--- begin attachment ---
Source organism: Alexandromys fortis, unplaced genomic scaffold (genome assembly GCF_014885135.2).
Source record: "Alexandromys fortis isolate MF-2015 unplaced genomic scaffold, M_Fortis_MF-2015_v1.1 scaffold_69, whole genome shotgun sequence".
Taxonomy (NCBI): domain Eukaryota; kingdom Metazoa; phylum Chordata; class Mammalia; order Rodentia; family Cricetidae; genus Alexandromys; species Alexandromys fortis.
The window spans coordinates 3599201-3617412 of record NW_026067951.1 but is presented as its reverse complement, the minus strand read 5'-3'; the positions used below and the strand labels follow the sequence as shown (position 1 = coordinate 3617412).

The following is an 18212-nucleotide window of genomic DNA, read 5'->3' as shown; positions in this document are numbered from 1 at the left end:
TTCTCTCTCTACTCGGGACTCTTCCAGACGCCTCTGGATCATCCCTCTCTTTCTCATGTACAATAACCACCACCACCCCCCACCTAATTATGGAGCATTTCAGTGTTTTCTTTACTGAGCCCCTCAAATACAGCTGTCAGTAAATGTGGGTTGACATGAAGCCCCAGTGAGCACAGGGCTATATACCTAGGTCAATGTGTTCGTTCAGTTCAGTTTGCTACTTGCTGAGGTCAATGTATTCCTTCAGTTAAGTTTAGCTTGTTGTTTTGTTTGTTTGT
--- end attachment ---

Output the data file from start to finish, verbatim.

Source organism: Alexandromys fortis, unplaced genomic scaffold (genome assembly GCF_014885135.2).
Source record: "Alexandromys fortis isolate MF-2015 unplaced genomic scaffold, M_Fortis_MF-2015_v1.1 scaffold_69, whole genome shotgun sequence".
Taxonomy (NCBI): domain Eukaryota; kingdom Metazoa; phylum Chordata; class Mammalia; order Rodentia; family Cricetidae; genus Alexandromys; species Alexandromys fortis.
The window spans coordinates 3599201-3617412 of record NW_026067951.1 but is presented as its reverse complement, the minus strand read 5'-3'; the positions used below and the strand labels follow the sequence as shown (position 1 = coordinate 3617412).

The following is an 18212-nucleotide window of genomic DNA, read 5'->3' as shown; positions in this document are numbered from 1 at the left end:
TTCTCTCTCTACTCGGGACTCTTCCAGACGCCTCTGGATCATCCCTCTCTTTCTCATGTACAATAACCACCACCACCCCCCACCTAATTATGGAGCATTTCAGTGTTTTCTTTACTGAGCCCCTCAAATACAGCTGTCAGTAAATGTGGGTTGACATGAAGCCCCAGTGAGCACAGGGCTATATACCTAGGTCAATGTGTTCGTTCAGTTCAGTTTGCTACTTGCTGAGGTCAATGTATTCCTTCAGTTAAGTTTAGCTTGTTGTTTTGTTTGTTTGT